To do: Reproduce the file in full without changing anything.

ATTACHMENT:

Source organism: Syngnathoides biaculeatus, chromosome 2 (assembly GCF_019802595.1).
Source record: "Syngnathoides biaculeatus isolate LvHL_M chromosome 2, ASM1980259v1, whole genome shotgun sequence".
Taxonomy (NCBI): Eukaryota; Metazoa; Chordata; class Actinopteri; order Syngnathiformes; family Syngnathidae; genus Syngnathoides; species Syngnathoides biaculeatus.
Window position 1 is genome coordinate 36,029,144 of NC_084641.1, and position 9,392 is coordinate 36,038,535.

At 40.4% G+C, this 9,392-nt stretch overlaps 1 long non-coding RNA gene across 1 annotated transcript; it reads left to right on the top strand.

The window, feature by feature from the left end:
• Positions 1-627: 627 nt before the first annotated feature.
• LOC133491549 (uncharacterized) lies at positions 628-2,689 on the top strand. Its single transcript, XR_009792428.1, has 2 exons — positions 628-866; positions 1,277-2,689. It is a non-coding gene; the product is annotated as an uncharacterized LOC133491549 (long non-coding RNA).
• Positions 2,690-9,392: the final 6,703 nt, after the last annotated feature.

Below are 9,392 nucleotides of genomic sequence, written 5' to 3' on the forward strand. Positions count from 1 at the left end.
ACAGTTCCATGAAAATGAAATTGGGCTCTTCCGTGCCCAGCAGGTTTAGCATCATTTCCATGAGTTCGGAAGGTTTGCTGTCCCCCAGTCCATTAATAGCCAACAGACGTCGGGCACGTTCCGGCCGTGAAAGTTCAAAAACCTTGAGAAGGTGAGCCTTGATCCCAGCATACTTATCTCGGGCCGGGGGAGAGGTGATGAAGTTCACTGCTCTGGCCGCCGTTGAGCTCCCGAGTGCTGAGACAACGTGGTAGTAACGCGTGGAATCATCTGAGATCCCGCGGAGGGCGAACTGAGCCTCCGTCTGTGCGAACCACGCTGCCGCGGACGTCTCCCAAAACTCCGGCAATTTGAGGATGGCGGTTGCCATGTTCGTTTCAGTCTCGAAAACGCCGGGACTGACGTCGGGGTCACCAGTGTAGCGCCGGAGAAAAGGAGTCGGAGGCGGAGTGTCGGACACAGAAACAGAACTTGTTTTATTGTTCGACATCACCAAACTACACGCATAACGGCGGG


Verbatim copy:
Source organism: Syngnathoides biaculeatus, chromosome 2 (assembly GCF_019802595.1).
Source record: "Syngnathoides biaculeatus isolate LvHL_M chromosome 2, ASM1980259v1, whole genome shotgun sequence".
Taxonomy (NCBI): Eukaryota; Metazoa; Chordata; class Actinopteri; order Syngnathiformes; family Syngnathidae; genus Syngnathoides; species Syngnathoides biaculeatus.
Window position 1 is genome coordinate 36,029,144 of NC_084641.1, and position 9,392 is coordinate 36,038,535.

At 40.4% G+C, this 9,392-nt stretch overlaps 1 long non-coding RNA gene across 1 annotated transcript; it reads left to right on the top strand.

The window, feature by feature from the left end:
• Positions 1-627: 627 nt before the first annotated feature.
• LOC133491549 (uncharacterized) lies at positions 628-2,689 on the top strand. Its single transcript, XR_009792428.1, has 2 exons — positions 628-866; positions 1,277-2,689. It is a non-coding gene; the product is annotated as an uncharacterized LOC133491549 (long non-coding RNA).
• Positions 2,690-9,392: the final 6,703 nt, after the last annotated feature.

Below are 9,392 nucleotides of genomic sequence, written 5' to 3' on the forward strand. Positions count from 1 at the left end.
ACAGTTCCATGAAAATGAAATTGGGCTCTTCCGTGCCCAGCAGGTTTAGCATCATTTCCATGAGTTCGGAAGGTTTGCTGTCCCCCAGTCCATTAATAGCCAACAGACGTCGGGCACGTTCCGGCCGTGAAAGTTCAAAAACCTTGAGAAGGTGAGCCTTGATCCCAGCATACTTATCTCGGGCCGGGGGAGAGGTGATGAAGTTCACTGCTCTGGCCGCCGTTGAGCTCCCGAGTGCTGAGACAACGTGGTAGTAACGCGTGGAATCATCTGAGATCCCGCGGAGGGCGAACTGAGCCTCCGTCTGTGCGAACCACGCTGCCGCGGACGTCTCCCAAAACTCCGGCAATTTGAGGATGGCGGTTGCCATGTTCGTTTCAGTCTCGAAAACGCCGGGACTGACGTCGGGGTCACCAGTGTAGCGCCGGAGAAAAGGAGTCGGAGGCGGAGTGTCGGACACAGAAACAGAACTTGTTTTATTGTTCGACATCACCAAACTACACGCATAACGGCGGG